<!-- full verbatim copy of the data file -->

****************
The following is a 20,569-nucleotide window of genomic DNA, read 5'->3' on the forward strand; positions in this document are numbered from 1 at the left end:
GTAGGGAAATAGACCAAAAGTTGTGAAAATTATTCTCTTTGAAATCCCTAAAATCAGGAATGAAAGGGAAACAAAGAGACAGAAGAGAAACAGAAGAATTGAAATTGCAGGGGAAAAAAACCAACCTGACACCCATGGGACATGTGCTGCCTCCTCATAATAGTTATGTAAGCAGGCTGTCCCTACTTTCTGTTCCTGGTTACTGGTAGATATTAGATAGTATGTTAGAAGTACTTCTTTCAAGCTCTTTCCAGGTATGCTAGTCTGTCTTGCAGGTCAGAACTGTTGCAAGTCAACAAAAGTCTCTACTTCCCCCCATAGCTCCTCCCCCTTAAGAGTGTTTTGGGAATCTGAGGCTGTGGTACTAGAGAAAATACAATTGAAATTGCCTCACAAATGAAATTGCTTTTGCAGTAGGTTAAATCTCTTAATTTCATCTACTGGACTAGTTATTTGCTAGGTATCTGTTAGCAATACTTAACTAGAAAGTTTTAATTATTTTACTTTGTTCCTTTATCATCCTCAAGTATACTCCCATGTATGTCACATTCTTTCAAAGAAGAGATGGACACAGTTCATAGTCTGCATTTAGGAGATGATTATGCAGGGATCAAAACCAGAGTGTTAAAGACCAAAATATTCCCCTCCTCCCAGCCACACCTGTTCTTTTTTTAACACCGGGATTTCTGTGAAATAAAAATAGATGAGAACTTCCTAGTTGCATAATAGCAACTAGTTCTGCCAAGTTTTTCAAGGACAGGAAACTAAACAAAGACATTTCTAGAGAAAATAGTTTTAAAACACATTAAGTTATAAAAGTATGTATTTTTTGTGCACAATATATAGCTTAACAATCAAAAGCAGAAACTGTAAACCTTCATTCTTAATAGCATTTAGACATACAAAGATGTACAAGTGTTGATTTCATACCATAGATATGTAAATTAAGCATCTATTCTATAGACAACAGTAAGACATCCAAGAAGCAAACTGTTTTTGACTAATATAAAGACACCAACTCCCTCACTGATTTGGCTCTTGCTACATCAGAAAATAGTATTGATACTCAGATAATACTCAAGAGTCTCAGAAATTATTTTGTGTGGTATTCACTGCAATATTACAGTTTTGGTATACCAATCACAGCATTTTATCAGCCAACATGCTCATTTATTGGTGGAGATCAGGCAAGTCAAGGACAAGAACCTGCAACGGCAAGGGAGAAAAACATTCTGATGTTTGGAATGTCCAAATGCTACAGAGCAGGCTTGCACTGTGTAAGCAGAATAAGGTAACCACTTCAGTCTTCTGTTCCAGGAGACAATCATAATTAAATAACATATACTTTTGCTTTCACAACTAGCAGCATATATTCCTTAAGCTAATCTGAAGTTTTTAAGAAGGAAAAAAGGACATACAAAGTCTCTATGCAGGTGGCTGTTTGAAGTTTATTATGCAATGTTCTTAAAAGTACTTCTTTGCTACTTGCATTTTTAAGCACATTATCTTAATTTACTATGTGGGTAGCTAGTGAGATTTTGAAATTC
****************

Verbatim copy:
The following is a 20,569-nucleotide window of genomic DNA, read 5'->3' on the forward strand; positions in this document are numbered from 1 at the left end:
GTAGGGAAATAGACCAAAAGTTGTGAAAATTATTCTCTTTGAAATCCCTAAAATCAGGAATGAAAGGGAAACAAAGAGACAGAAGAGAAACAGAAGAATTGAAATTGCAGGGGAAAAAAACCAACCTGACACCCATGGGACATGTGCTGCCTCCTCATAATAGTTATGTAAGCAGGCTGTCCCTACTTTCTGTTCCTGGTTACTGGTAGATATTAGATAGTATGTTAGAAGTACTTCTTTCAAGCTCTTTCCAGGTATGCTAGTCTGTCTTGCAGGTCAGAACTGTTGCAAGTCAACAAAAGTCTCTACTTCCCCCCATAGCTCCTCCCCCTTAAGAGTGTTTTGGGAATCTGAGGCTGTGGTACTAGAGAAAATACAATTGAAATTGCCTCACAAATGAAATTGCTTTTGCAGTAGGTTAAATCTCTTAATTTCATCTACTGGACTAGTTATTTGCTAGGTATCTGTTAGCAATACTTAACTAGAAAGTTTTAATTATTTTACTTTGTTCCTTTATCATCCTCAAGTATACTCCCATGTATGTCACATTCTTTCAAAGAAGAGATGGACACAGTTCATAGTCTGCATTTAGGAGATGATTATGCAGGGATCAAAACCAGAGTGTTAAAGACCAAAATATTCCCCTCCTCCCAGCCACACCTGTTCTTTTTTTAACACCGGGATTTCTGTGAAATAAAAATAGATGAGAACTTCCTAGTTGCATAATAGCAACTAGTTCTGCCAAGTTTTTCAAGGACAGGAAACTAAACAAAGACATTTCTAGAGAAAATAGTTTTAAAACACATTAAGTTATAAAAGTATGTATTTTTTGTGCACAATATATAGCTTAACAATCAAAAGCAGAAACTGTAAACCTTCATTCTTAATAGCATTTAGACATACAAAGATGTACAAGTGTTGATTTCATACCATAGATATGTAAATTAAGCATCTATTCTATAGACAACAGTAAGACATCCAAGAAGCAAACTGTTTTTGACTAATATAAAGACACCAACTCCCTCACTGATTTGGCTCTTGCTACATCAGAAAATAGTATTGATACTCAGATAATACTCAAGAGTCTCAGAAATTATTTTGTGTGGTATTCACTGCAATATTACAGTTTTGGTATACCAATCACAGCATTTTATCAGCCAACATGCTCATTTATTGGTGGAGATCAGGCAAGTCAAGGACAAGAACCTGCAACGGCAAGGGAGAAAAACATTCTGATGTTTGGAATGTCCAAATGCTACAGAGCAGGCTTGCACTGTGTAAGCAGAATAAGGTAACCACTTCAGTCTTCTGTTCCAGGAGACAATCATAATTAAATAACATATACTTTTGCTTTCACAACTAGCAGCATATATTCCTTAAGCTAATCTGAAGTTTTTAAGAAGGAAAAAAGGACATACAAAGTCTCTATGCAGGTGGCTGTTTGAAGTTTATTATGCAATGTTCTTAAAAGTACTTCTTTGCTACTTGCATTTTTAAGCACATTATCTTAATTTACTATGTGGGTAGCTAGTGAGATTTTGAAATTC